While Croyle has always had a keen interest in movies (he was inspired early on by the works of directors like George Lucas and Stephen Spielberg), it wasn’t until Croyle reached college at Clarion University that he started seeing filmmaking as a career opportunity.
“In high school, I had access to my parents’ VHS camcorder and my friends and I would shoot little skits and things like that just for fun,” Croyle said. “I think we just liked capturing images, or at least seeing ourselves on TV. “But it wasn’t until college that I really began to take an interest in filmmaking,” he added. “(Clarion University’s) English department offered a screenwriting course, a movie genre course, a movie studies course — things of that nature. In taking those courses, that was the first time I’d ever actually shot and edited anything semi-cohesive.”
Since his early days of filmmaking, Croyle said he has grown as a director from his experience working — mostly as an actor — with stars such as Ryan Reynolds, Jake Gyllenhaal and Seth Rogan and directors like Greg Mottola, Kevin Smith and Academy Award winner Edward Zwick. But what inspires Croyle most, he said, are the endless possibilities for telling a story that only film can provide. And as technological advances continue, so, too, does the medium of filmmaking expand, he said.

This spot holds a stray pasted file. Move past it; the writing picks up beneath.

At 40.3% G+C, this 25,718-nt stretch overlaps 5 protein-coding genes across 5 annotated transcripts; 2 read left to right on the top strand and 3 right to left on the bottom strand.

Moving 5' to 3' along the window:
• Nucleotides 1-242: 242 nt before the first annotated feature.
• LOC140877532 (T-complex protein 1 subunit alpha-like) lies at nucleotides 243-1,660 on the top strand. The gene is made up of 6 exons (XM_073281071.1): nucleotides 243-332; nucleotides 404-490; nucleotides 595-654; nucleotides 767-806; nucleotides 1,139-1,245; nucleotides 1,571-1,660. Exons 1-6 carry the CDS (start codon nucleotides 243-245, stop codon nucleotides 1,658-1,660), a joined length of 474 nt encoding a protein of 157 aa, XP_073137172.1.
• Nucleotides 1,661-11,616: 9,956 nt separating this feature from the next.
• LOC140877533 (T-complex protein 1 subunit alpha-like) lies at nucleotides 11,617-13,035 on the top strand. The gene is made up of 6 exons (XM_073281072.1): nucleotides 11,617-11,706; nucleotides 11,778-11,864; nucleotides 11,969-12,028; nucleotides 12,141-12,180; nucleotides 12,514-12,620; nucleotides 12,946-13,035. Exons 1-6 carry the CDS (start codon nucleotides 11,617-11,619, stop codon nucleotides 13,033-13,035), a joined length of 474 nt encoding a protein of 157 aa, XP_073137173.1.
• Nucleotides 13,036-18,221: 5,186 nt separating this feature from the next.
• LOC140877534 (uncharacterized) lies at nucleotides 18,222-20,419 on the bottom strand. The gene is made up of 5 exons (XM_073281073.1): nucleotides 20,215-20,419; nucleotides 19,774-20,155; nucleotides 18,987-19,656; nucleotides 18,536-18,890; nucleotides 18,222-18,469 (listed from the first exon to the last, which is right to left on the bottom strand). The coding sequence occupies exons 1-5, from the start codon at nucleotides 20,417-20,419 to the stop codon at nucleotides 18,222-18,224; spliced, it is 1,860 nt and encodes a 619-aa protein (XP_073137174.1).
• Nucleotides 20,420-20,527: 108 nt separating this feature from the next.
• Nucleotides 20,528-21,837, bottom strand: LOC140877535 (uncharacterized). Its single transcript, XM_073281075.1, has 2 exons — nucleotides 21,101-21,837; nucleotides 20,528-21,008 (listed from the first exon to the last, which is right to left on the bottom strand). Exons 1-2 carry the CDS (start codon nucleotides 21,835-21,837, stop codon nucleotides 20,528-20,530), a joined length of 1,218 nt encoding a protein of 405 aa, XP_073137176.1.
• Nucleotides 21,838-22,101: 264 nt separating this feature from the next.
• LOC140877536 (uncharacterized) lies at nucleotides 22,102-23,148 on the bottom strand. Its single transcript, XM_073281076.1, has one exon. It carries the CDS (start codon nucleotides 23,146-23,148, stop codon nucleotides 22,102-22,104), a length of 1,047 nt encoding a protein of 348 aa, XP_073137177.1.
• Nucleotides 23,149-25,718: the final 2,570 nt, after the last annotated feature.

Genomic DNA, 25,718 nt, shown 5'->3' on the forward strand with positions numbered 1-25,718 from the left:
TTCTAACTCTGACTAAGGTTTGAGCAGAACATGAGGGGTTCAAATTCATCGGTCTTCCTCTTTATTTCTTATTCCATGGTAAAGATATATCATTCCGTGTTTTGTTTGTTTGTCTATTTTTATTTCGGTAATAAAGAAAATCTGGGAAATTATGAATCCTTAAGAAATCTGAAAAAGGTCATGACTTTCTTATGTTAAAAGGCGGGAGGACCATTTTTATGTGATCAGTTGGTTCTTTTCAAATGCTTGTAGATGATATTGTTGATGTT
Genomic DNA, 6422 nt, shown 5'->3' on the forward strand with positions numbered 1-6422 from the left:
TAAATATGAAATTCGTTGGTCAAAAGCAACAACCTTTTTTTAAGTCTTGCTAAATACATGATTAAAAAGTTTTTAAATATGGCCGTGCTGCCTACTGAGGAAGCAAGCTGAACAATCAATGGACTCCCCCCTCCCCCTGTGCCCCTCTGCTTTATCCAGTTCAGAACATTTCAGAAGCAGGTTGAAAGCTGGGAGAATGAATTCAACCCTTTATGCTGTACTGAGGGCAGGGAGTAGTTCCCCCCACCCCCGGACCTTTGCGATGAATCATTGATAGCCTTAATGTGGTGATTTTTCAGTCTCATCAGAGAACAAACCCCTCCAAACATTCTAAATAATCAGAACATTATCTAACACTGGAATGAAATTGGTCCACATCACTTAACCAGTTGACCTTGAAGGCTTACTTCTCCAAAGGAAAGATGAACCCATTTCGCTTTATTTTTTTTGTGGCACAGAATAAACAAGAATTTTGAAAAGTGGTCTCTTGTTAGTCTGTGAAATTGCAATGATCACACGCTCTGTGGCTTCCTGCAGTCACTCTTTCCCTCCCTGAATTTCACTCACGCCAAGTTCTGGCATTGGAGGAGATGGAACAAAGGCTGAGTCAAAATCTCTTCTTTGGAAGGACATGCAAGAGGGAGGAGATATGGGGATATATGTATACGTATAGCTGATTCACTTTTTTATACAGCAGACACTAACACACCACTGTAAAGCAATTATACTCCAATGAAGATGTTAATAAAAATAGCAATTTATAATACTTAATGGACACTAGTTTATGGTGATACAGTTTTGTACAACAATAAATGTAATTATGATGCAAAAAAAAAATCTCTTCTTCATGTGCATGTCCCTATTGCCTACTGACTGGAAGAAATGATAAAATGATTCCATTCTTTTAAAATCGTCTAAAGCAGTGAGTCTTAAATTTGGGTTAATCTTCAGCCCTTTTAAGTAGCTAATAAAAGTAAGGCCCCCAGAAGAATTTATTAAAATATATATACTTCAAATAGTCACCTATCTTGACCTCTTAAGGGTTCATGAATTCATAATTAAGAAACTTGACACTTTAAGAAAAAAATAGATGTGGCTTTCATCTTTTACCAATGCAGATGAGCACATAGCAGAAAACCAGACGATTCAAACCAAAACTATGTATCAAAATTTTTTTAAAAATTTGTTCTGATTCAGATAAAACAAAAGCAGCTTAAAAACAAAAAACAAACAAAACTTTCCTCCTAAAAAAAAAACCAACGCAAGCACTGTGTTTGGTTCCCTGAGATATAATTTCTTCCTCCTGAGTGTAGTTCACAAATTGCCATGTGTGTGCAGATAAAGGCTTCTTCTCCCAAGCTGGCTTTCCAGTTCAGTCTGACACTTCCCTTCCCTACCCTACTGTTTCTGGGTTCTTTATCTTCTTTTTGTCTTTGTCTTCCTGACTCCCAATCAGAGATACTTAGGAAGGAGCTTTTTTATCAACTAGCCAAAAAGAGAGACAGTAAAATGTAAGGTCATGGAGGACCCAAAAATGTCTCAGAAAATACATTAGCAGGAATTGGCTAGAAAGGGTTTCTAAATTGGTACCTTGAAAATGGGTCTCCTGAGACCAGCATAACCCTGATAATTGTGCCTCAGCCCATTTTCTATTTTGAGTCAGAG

“With the rise of digital technology, the limits of what can be done on a movie screen are dissolving away,” Croyle said. “That’s extremely exciting to me because that doesn’t confine me as a writer at all, and telling stories that connect us is what I truly love to do. “It’s important to have something to say, and more important to share it,” he added.
Copyright (C) The Derrick. 2012.
(Los Angeles, CA) Matt Croyle’s web series, “Monster”, was awarded Outstanding Achievement in Cinematography in a Comedy, Sketch Comedy, Translated, or Mockumentary Series at the 2012 Los Angeles Web Series Festival held earlier this month at the Radisson at LAX.
“Monster” screened twice during the festival, and Croyle also participated in a panel on Saturday entitled: “How We Made Our Webs Series Outside Of Hollywood”.